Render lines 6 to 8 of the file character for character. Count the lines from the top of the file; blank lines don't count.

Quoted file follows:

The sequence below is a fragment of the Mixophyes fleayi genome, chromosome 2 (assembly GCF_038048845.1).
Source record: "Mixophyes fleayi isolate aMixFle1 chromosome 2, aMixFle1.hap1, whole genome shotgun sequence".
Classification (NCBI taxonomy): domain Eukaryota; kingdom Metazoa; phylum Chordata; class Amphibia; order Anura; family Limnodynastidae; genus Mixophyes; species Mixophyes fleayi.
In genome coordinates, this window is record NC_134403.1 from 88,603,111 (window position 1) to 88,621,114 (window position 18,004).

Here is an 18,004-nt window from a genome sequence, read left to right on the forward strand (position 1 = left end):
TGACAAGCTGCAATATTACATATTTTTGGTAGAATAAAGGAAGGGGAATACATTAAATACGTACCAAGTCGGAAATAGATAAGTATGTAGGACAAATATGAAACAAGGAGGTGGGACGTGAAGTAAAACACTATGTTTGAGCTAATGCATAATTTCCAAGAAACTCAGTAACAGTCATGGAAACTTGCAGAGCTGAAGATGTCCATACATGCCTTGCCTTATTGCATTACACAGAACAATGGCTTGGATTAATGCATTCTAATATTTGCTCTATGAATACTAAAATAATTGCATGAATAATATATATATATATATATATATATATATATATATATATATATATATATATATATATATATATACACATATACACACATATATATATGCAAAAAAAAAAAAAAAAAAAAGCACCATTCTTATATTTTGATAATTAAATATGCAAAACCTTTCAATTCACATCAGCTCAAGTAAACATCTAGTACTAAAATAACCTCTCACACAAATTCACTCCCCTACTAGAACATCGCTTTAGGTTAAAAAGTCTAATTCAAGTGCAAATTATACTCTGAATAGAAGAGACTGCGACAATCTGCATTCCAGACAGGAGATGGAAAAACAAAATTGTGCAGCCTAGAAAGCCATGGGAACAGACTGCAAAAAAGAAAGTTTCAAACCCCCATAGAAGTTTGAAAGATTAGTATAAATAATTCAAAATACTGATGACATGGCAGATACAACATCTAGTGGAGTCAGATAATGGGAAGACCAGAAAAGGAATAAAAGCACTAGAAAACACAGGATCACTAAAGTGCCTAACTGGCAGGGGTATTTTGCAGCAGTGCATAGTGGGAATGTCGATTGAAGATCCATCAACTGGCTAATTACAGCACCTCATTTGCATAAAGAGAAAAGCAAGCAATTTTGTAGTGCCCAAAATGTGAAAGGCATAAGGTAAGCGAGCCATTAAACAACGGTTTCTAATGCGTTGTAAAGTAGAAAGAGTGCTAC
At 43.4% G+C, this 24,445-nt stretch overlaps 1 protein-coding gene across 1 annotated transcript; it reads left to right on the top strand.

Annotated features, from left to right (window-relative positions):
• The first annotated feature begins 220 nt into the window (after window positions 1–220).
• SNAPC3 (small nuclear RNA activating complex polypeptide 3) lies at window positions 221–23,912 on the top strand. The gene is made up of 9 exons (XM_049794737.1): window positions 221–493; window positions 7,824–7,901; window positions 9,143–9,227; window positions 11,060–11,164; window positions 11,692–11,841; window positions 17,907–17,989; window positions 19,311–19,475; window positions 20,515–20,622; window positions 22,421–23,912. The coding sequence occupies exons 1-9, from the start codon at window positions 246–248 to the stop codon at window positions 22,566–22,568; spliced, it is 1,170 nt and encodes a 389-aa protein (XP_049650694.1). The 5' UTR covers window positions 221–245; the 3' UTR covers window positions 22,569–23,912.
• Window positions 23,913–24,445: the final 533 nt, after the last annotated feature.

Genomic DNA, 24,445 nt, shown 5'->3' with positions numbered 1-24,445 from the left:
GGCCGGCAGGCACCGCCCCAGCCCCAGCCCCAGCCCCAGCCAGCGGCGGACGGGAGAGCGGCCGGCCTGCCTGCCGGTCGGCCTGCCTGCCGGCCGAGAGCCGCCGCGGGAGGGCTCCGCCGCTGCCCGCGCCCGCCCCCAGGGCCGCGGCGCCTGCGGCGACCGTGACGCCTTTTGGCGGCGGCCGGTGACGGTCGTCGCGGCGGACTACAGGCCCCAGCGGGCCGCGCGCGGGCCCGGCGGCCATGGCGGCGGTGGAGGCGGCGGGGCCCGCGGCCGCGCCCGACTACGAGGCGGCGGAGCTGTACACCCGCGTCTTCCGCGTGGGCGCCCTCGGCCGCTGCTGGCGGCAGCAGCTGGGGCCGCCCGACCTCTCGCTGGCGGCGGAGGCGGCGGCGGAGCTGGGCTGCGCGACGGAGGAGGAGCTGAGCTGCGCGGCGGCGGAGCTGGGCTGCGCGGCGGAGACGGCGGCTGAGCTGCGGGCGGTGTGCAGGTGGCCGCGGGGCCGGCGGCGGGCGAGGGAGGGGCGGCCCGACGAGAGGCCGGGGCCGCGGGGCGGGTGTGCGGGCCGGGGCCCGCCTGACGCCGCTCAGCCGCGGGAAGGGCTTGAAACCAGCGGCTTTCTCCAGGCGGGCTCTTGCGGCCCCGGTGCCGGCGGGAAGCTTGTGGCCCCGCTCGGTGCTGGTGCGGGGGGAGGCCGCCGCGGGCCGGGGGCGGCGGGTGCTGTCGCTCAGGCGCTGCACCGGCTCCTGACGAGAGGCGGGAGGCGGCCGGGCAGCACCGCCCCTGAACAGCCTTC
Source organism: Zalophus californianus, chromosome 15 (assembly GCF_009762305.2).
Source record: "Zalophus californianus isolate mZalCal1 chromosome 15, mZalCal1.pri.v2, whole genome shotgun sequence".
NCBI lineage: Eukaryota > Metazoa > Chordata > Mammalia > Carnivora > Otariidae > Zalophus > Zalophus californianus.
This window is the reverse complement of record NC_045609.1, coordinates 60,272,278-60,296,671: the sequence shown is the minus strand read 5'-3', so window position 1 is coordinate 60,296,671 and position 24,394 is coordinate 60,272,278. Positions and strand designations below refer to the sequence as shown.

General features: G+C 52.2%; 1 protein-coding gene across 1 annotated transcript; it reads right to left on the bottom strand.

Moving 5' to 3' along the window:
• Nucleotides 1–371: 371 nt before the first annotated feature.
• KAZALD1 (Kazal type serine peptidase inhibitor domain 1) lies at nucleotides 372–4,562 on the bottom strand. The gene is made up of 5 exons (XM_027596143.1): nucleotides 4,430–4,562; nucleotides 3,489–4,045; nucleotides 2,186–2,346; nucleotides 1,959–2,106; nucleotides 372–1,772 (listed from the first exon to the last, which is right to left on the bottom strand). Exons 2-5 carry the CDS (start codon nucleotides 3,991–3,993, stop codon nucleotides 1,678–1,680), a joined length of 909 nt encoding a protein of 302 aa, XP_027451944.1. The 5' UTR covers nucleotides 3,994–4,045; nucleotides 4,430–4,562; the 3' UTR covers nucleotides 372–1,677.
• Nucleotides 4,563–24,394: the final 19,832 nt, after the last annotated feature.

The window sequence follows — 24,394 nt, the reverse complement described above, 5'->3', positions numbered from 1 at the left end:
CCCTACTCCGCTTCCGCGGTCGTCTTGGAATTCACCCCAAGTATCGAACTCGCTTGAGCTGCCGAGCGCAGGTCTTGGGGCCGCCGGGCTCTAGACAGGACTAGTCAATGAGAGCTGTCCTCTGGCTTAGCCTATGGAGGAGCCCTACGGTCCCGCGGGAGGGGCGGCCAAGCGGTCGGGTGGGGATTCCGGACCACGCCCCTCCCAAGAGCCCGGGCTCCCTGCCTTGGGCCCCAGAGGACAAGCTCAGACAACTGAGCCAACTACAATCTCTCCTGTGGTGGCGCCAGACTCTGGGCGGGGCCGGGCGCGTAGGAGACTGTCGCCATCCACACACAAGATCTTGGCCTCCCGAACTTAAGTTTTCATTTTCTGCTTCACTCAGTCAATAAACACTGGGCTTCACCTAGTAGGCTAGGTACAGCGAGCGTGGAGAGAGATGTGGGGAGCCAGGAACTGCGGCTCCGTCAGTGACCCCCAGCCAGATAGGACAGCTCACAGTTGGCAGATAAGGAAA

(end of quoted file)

TGACAAGCTGCAATATTACATATTTTTGGTAGAATAAAGGAAGGGGAATACATTAAATACGTACCAAGTCGGAAATAGATAAGTATGTAGGACAAATATGAAACAAGGAGGTGGGACGTGAAGTAAAACACTATGTTTGAGCTAATGCATAATTTCCAAGAAACTCAGTAACAGTCATGGAAACTTGCAGAGCTGAAGATGTCCATACATGCCTTGCCTTATTGCATTACACAGAACAATGGCTTGGATTAATGCATTCTAATATTTGCTCTATGAATACTAAAATAATTGCATGAATAATATATATATATATATATATATATATATATATATATATATATATATATATATATATATATATACACATATACACACATATATATATGCAAAAAAAAAAAAAAAAAAAAGCACCATTCTTATATTTTGATAATTAAATATGCAAAACCTTTCAATTCACATCAGCTCAAGTAAACATCTAGTACTAAAATAACCTCTCACACAAATTCACTCCCCTACTAGAACATCGCTTTAGGTTAAAAAGTCTAATTCAAGTGCAAATTATACTCTGAATAGAAGAGACTGCGACAATCTGCATTCCAGACAGGAGATGGAAAAACAAAATTGTGCAGCCTAGAAAGCCATGGGAACAGACTGCAAAAAAGAAAGTTTCAAACCCCCATAGAAGTTTGAAAGATTAGTATAAATAATTCAAAATACTGATGACATGGCAGATACAACATCTAGTGGAGTCAGATAATGGGAAGACCAGAAAAGGAATAAAAGCACTAGAAAACACAGGATCACTAAAGTGCCTAACTGGCAGGGGTATTTTGCAGCAGTGCATAGTGGGAATGTCGATTGAAGATCCATCAACTGGCTAATTACAGCACCTCATTTGCATAAAGAGAAAAGCAAGCAATTTTGTAGTGCCCAAAATGTGAAAGGCATAAGGTAAGCGAGCCATTAAACAACGGTTTCTAATGCGTTGTAAAGTAGAAAGAGTGCTAC
At 43.4% G+C, this 24,445-nt stretch overlaps 1 protein-coding gene across 1 annotated transcript; it reads left to right on the top strand.

Annotated features, from left to right (window-relative positions):